The video games industry in Scotland could be negatively impacted by post-Brexit immigration policy, it has been suggested.

On Tuesday, Westminster's Digital, Culture, Media and Sport Committee travelled to Dundee, a world-leading city for games development, following concerns that a proposal to introduce a £30,000 salary threshold for workers from outside of the UK could make it more difficult to recruit and retain staff.

Colin Anderson, Earthbound Games commercial director, told MPs while the video games industry in the UK has been incredibly successful it is not something it "inherently deserves" and is coveted by many other countries around the world.

Anderson added having access to the widest talent pool available would be the preferred option for video game companies.

He said: "I've certainly had problems in the past with staff who were on lower salaries but performing what are integral parts of the operation.

"Generally, it's the people who are in the operational parts so it's the people who are running the office, it's people who are running the infrastructure around game development.

"Those salaries can be below those thresholds that have been set and that can certainly cause issues."

He added: "It's a political decision that has to be taken and we have to run with whatever is decided and obviously we would do that but given the choice, we would like to be able to choose from the widest talent pool, with the least friction possible, which is what we believe we have now."

Keeley Bunting, senior designer at Outplay, said the threshold could have a differing impact depending on the location of studios throughout the country.

She said: "Within a games studio, you have a variety of different departments and a variety of people of different seniorities so there's going to be a wide range of salaries.

"There's also the fact that people who live in a city with a high cost of living are going to be paid more than people who are in a smaller city with a lower cost of living.

"So that could have a potential to be more hurtful for studios that are in smaller cities with lower costs of living."

Timea Tabori, of Women in Games in Scotland and engine programmer at Rockstar North, said the requirement could put stress on newer companies.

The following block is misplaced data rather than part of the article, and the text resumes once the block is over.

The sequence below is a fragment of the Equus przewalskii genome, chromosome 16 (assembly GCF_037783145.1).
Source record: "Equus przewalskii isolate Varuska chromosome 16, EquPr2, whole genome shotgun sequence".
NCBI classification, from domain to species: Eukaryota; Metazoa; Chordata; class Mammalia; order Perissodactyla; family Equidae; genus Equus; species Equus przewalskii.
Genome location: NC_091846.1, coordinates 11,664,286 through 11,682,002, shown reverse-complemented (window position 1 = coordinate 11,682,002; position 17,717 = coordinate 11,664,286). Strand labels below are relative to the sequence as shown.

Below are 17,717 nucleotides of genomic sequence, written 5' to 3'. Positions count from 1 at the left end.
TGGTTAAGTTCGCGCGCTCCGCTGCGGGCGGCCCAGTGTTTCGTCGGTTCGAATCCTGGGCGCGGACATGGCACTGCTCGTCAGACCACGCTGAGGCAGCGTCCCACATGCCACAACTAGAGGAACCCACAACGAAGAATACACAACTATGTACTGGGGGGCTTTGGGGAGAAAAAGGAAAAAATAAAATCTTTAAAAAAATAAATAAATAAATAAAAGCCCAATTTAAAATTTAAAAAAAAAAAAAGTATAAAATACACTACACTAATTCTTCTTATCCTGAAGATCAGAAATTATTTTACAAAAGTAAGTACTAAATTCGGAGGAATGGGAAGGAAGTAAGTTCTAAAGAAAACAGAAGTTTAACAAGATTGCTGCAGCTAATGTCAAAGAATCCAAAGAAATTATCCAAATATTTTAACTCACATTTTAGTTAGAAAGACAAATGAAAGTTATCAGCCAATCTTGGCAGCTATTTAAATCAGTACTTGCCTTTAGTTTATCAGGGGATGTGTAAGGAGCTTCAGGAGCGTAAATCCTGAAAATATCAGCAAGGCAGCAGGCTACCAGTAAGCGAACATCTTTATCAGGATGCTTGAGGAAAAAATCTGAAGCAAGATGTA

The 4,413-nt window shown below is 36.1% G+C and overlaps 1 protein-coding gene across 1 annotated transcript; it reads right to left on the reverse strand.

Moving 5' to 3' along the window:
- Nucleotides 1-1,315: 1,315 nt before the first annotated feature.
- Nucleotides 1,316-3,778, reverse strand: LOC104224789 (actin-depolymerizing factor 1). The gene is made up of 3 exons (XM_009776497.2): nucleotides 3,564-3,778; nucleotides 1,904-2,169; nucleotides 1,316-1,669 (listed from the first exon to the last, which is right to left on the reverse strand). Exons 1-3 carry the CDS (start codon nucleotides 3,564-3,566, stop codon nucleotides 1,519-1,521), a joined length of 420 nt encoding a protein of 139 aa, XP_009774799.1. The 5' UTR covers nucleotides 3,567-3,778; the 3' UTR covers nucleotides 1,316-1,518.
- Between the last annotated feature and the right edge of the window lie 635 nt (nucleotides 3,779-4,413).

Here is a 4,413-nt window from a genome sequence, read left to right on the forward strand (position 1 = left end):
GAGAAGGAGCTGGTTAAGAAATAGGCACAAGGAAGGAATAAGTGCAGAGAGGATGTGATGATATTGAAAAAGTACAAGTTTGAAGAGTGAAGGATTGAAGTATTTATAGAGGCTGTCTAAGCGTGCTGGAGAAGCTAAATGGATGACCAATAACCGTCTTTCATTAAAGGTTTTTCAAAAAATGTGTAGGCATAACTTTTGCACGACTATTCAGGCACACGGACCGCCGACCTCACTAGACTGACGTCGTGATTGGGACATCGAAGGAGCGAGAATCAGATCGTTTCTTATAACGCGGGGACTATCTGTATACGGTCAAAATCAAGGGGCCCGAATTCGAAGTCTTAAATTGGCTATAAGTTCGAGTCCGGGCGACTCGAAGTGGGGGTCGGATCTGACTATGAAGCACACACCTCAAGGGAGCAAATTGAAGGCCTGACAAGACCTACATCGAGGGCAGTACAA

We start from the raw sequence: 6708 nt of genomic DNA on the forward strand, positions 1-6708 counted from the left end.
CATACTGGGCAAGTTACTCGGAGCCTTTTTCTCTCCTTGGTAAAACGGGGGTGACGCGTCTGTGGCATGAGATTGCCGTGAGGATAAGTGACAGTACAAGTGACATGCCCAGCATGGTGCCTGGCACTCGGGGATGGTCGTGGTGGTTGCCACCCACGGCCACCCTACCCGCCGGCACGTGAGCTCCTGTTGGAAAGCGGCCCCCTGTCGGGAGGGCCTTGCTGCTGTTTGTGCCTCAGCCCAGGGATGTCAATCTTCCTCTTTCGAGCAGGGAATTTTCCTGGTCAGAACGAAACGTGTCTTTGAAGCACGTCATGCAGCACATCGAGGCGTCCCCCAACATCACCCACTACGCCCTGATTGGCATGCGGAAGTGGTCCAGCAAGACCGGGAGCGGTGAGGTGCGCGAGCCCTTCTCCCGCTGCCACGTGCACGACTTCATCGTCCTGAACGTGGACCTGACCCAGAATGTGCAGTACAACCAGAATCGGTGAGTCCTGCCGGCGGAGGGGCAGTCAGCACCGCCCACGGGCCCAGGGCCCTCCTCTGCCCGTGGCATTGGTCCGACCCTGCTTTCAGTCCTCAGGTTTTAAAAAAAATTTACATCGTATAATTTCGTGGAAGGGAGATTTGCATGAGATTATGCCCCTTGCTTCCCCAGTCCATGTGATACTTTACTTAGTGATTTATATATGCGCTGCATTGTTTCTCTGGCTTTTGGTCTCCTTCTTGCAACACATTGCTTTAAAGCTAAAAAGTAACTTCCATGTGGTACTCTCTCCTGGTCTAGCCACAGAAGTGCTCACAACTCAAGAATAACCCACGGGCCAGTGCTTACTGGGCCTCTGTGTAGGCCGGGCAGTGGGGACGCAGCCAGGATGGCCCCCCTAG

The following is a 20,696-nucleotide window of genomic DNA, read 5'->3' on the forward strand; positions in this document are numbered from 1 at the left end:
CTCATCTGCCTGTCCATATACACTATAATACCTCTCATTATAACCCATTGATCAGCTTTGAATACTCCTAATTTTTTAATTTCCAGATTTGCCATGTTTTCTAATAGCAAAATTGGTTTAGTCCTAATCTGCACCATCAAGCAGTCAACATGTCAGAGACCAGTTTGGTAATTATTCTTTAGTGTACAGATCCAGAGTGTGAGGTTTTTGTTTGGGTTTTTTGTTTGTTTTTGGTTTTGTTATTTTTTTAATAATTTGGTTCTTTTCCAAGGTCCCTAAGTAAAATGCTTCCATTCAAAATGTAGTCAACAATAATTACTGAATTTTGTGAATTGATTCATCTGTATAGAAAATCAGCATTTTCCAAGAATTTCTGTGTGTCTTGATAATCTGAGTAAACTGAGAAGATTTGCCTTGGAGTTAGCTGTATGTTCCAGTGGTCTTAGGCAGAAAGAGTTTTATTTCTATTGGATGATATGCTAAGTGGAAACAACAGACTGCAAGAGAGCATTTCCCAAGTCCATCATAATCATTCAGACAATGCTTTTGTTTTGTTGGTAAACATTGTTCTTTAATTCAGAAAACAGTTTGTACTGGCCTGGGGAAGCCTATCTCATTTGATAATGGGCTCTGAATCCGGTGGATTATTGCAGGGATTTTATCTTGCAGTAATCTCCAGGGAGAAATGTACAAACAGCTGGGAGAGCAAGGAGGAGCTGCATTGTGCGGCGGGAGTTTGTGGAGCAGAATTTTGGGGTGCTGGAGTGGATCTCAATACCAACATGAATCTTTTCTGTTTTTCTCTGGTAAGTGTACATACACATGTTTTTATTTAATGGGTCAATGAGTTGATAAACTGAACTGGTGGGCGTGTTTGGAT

She said: "The games industry is very dynamic and there's lots of new companies, student upstarts, all that sort of thing, and to have that sort of requirement universally applied would I think very much put a stress on any of these new upstarts and prevent innovation and I think have a negative impact across the board.

"Because of the uncertainty that we've been talking about, companies might decide that they're just going to hire from talent pools that they know they can rely on, even though they might realise that it's going to hurt their creativity in the the long term."

Tony Gowland, Ant Workshop founder, said the changes could make it more challenging to attract students to Scottish universities, from where they are often recruited from by the video games industry.

He said: "Graduate jobs are some of the lowest paying so you would find potentially that it would make somewhere like Abertay less attractive to foreign students because if you leave the university and you can't get a job in a Dundee company because you're not allowed to stay because you're not earning enough, I think that would really impact the attractiveness of a lot of the educational establishments in the country."

Gowland added: "There's a lot of native talent but there's plenty of people who would come to the UK because people want to work in the UK games industry.

"So obviously things which affect that freedom of movement are potentially throwing a spanner in the works in terms of recruitment."